Our tactile world is infinitely rich: a cold breeze, a sharp poke, raindrops, or a mother’s gentle caress all impose mechanical forces on our skin, and yet we encounter no difficulty in telling them apart and can react differently to each. How do we recognize and interpret the myriad of tactile stimuli to perceive our physical world? Aristotle classified touch, along with vision, hearing, smell, and taste, as one of the five main senses. Yet among these five senses touch remains particularly underexplored. We still lack a detailed understanding of the neuronal circuits of touch, from skin to the brain, and how different brain networks contribute to our tactile experiences.
The anatomical substrate of innocuous touch perception is rooted in the intricate innervation patterns of specialized and highly diverse peripheral sensory neurons termed Low-Threshold Mechanoreceptors (LTMRs). These at one end innervate our skin and on the other innervate several different structures of our central nervous system. The historical view of touch information processing has emphasized the “direct pathway,” in which subsets of LTMRs that innervate skin send direct projections via the dorsal horn to the brainstem which then connect to the brain’s cortex. In this classic, but severely simplified, “labeled line” model, touch integration and processing begins in the cortex, with subcortical regions, such as the spinal cord, serving as simple relay stations. However, decades of work have shown that only a subset of LTMRs extend these direct projections to the brain, while all LTMRs exhibit projections that terminate in the spinal cord in a highly organized manner. Thus, “indirect” spinal cord networks are likely to play a critical role as gatekeepers in conveying processed and perceptually relevant touch information from the skin to the brain.
In support of this model, Abraira et. al. report an array of mouse genetic tools that illuminate the cellular and synaptic landscape of the spinal cord region that receives LTMR information and thus provide the first blueprint of the intricate spinal cord networks that influence the way that we perceive our tactile world. The authors found that this LTMR-recipient zone of the spinal cord exhibits an remarkable complexity of intricate neuronal connections, with at least 11 different classes of local interneurons that receive and process convergent information from different kinds of LTMRs as well as direct descending input from the brain’s cortex. Thus, each spinal cord neuron has the potential to serve as functionally distinct integrators of tactile information from the skin as well as internal states set forth by the cortex. Their work further shows, that these intricate spinal cord connections influence the activity of ascending spinal cord projection neurons that carry information from the spinal cord to the brain in ways that are likely essential for proper tactile detection and discrimination.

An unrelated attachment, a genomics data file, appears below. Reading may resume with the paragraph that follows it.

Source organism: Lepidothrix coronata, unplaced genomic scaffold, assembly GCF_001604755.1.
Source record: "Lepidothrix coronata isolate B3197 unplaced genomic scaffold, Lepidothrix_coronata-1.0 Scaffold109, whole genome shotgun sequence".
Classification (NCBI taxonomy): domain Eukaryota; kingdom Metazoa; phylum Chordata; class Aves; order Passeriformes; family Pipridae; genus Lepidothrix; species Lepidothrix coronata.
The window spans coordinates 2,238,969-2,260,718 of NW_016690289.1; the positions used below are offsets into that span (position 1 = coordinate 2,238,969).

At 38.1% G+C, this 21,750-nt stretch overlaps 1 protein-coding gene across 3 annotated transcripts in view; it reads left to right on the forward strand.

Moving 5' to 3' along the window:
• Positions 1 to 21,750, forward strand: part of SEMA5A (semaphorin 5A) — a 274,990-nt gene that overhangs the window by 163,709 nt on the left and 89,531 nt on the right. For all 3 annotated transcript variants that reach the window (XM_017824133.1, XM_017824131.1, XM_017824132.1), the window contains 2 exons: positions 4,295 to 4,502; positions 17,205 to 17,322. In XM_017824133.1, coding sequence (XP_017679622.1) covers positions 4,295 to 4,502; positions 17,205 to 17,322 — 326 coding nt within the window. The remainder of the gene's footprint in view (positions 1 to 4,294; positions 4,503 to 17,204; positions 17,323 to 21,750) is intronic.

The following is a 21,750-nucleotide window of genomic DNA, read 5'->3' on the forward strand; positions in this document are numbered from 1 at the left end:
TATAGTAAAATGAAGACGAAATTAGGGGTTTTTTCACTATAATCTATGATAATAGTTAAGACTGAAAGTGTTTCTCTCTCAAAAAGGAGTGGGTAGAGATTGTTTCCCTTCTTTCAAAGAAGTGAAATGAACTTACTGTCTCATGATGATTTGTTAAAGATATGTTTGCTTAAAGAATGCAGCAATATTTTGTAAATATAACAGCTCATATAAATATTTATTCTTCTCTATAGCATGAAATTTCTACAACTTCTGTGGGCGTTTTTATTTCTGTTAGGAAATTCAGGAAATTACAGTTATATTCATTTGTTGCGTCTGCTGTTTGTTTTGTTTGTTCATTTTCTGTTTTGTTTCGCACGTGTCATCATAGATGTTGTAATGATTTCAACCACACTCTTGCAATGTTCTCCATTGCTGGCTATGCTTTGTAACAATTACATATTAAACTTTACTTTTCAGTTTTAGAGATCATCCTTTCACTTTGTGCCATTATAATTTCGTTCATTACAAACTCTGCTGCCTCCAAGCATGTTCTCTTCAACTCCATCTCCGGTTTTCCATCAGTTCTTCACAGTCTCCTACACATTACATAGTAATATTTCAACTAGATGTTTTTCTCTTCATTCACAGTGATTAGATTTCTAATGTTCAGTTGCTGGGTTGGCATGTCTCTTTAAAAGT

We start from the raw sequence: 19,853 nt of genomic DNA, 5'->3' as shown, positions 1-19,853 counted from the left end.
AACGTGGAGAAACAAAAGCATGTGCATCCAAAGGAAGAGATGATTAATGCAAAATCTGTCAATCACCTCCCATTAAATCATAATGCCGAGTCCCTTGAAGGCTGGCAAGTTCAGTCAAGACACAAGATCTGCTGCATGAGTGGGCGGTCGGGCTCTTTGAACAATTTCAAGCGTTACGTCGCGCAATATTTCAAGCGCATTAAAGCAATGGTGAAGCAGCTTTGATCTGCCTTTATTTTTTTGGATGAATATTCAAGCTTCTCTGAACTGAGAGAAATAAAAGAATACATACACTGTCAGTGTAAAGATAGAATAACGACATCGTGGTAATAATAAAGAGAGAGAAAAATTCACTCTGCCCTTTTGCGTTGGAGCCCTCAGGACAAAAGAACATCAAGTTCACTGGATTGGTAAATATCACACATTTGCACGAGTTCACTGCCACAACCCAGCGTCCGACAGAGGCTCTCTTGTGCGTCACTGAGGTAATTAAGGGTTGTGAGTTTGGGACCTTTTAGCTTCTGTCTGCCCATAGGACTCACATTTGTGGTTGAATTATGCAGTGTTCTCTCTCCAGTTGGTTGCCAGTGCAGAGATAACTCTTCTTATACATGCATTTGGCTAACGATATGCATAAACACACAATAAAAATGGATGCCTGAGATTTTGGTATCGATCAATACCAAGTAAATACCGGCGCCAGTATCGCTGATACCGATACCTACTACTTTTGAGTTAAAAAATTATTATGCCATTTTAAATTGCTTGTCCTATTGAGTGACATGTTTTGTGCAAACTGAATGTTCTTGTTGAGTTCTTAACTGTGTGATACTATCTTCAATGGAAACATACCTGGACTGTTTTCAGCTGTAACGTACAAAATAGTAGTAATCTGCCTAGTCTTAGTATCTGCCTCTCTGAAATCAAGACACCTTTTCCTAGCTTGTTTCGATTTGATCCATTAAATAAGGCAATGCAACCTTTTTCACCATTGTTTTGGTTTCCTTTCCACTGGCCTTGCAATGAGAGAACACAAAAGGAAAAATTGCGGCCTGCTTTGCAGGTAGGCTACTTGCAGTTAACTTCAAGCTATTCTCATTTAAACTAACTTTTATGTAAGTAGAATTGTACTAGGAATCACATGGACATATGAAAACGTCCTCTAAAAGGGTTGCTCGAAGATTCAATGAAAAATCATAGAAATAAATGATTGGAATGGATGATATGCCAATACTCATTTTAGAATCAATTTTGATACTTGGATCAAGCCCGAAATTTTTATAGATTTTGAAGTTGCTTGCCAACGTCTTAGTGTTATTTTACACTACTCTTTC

Collectively this study supports an alternative “integrative” model of touch information processing in which tactile integration and perception begins at the level of the spinal cord to influence the way we perceive our tactile world. In this emerging view, the spinal cord seems to play a key role as gatekeeper when processing touch information from the skin and integrating it with descending information from the brain. The authors speculate that this is likely the reason why our experience of touch can often be conditioned by context. The brain does not simply encode sensory information, but it integrates it with contextual information such as reward, expectation, attention, and motor action. This contextual information is likely to be fed back to these spinal cord networks via these descending connections to influence the way these networks process touch information emanating from the skin.
Moving forward, in laying down this blueprint of connections, this research will not only reveal key concepts of tactile information coding but may also shed light on how these spinal cord networks integrate information about pain, itch, temperature and proprioceptive information all of which are also conveyed through our skin.
About Victoria E. Abraira
Victoria completed her PhD training at Harvard Medical School in 2009 studying under the mentorship of Dr. Lisa Goodrich. Her graduate thesis used molecular-genetic approaches to uncover genes and pathways necessary for inner ear morphogenesis and the development of hindbrain auditory nuclei in mice. Victoria is now a Goldenson Post-Doctoral Fellow at Harvard Medical School in the lab of Dr. David Ginty using mouse molecular genetics to understand our sense of touch.
Abraira, Victoria E., Emily D. Kuehn et al. (2017) The Cellular and Synaptic Architecture of the Mechanosensory Dorsal Horn. Cell, Volume 168 , Issue 1 , 295 – 310.e19. Open Access – free access to the full article
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